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India’s fourth-largest airport, the Cochin International Airport in the southern city of Kochi, announced on Tuesday that it is now “absolutely energy neutral,” The Economic Times reports. The airport is co-funded and operated by the Indian government through a public-private partnership.
The airport’s energy neutrality is possible thanks to a 12-megawatt solar system consisting of more than 46,000 panels installed on a 50-acre site. The system can generate up to 60,000 units of electricity daily.
According to Al Jazeera America, the project took six months to build and cost $10 million, which the airport anticipates it will recover within five years. The panels are expected to last 25 years.
The panels were designed and installed by Bosch Ltd., which has a five-year partnership with the airport, according to Catch News.
The airport began testing solar energy in March 2013, when it installed a small solar plant on the arrival terminal’s rooftop, according to The Economic Times.
The project has been seen as a model for the rest of India, and the government is urging other airports to follow suit.
India has a broader goal to derive 15 percent of its energy from renewable sources by 2022, with 3 percent coming exclusively from solar. Earlier this summer, the government rolled out new incentives to encourage developers to turn to renewable energy.
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Though child marriage has been officially prohibited in India since 2006, the practice is still all-too-prevalent -- an estimated 43 percent of women there are married before they turn 18, and that number tends to be higher in poor, rural parts of the country.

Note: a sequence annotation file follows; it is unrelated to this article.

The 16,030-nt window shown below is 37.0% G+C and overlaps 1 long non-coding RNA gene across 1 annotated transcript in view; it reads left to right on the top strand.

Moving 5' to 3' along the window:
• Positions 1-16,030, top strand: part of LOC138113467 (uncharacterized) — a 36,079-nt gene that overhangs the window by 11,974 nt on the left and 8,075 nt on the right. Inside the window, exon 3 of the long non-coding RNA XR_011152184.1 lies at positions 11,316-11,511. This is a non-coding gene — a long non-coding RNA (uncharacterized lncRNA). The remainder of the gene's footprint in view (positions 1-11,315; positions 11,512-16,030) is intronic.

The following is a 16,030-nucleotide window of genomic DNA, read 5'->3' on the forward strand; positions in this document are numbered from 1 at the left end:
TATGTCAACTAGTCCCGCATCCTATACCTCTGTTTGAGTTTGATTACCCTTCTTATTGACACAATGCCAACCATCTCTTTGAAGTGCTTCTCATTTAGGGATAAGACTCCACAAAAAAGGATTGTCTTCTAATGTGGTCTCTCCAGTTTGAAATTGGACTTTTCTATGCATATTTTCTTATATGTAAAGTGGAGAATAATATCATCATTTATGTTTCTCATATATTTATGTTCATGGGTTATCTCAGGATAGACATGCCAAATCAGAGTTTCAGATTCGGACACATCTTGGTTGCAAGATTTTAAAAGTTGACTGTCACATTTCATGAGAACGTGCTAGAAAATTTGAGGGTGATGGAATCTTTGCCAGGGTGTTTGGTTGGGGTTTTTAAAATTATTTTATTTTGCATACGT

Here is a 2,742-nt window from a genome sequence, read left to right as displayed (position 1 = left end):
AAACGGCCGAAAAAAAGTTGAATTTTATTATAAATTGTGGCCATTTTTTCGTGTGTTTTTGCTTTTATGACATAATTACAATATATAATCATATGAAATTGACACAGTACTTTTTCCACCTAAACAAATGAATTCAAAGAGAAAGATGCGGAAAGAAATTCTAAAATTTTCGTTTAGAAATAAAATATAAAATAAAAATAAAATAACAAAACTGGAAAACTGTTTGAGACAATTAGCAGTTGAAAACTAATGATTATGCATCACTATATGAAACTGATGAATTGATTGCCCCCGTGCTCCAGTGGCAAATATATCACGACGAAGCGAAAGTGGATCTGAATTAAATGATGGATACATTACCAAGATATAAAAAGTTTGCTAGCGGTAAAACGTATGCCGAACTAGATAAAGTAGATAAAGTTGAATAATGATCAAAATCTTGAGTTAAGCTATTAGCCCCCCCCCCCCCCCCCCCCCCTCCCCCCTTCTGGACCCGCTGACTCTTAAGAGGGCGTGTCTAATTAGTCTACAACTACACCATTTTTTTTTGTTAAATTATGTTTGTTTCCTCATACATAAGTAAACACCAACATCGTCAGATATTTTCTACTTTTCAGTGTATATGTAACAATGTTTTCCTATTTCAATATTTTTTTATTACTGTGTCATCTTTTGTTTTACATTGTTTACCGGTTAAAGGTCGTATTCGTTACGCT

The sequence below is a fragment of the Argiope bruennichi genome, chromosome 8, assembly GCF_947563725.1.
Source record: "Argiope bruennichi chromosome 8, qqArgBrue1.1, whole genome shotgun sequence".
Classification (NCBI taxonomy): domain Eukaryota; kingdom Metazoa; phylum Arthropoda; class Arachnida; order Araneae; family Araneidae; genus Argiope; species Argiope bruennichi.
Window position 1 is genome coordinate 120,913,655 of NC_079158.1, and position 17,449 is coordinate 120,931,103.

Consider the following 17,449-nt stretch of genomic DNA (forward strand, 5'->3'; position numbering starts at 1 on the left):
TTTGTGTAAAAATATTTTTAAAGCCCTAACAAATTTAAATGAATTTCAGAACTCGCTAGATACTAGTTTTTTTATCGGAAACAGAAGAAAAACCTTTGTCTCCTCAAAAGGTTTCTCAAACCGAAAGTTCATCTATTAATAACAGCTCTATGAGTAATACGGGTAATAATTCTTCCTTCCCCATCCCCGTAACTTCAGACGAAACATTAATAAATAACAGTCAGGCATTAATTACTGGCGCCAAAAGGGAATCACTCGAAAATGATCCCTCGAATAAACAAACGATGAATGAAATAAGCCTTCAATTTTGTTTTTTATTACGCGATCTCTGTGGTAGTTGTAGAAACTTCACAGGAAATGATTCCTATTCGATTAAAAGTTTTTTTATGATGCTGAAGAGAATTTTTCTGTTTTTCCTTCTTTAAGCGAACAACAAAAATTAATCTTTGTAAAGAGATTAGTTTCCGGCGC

There are some signs of progress on the issue, as brave young women like Santadevi Meghwal, with support from civil rights activist Kriti Bharti, are attracting international attention in their efforts to fight back against the practice.
Still, there is frustration among some activists that the legal process to revoke these marriages is too slow -- in the case of Meghwal’s marriage, which she was unknowingly entered into when she was just 11 months old, they began the effort to nullify the marriage in May and expect the matter could take a year or more to be resolved.
That is unacceptable, Jason Jeremias, co-artistic director of Price of Silence, a New York-based performing arts collective for women’s rights, told The Huffington Post. Jeremias’ group has brought together an international coalition of activists who are demanding that India’s laws change so that “child marriages are ‘void’ instead of ‘voidable.’”
“If we’re talking about a childhood marriage, we’re talking about an illegal marriage, so the process should be almost automatic,” Jeremias told HuffPost. “There should be an automatic, streamlined process for annulling these that allows easy access for those who are most vulnerable. If that’s not happening, the process is broken and needs to be fixed.”
The coalition -- which also includes Mumbai-based FemPositive, Feminism in India and 16 December Kranti Official, a Delhi anti-rape group -- launched a campaign gathered around the #FreeSantadevi hashtag in May.
The campaign centers on a Change.org petition and a social media drive where supporters are encouraged to share photos of themselves holding signs sporting the #FreeSantadevi message. Their goal, in addition to ending child marriage in India, is to attain a swift annulment for Meghwal in addition to reversing a $25,000 fine her village’s council charged her family as punishment for refusing the arranged marriage to her would-be husband.
Photo messages, which included contributions from as far away as Tunisia, Hong Kong, Panama and Honduras, and a letter co-written by leaders from all four organizations were delivered to Indian government officials last month.
A copy of the Change.org petition, along with its over 5,800 signatures, were brought to government officials last week. And next, the coalition hopes to recruit supporters to deliver additional photos and letters to Indian embassies throughout the world.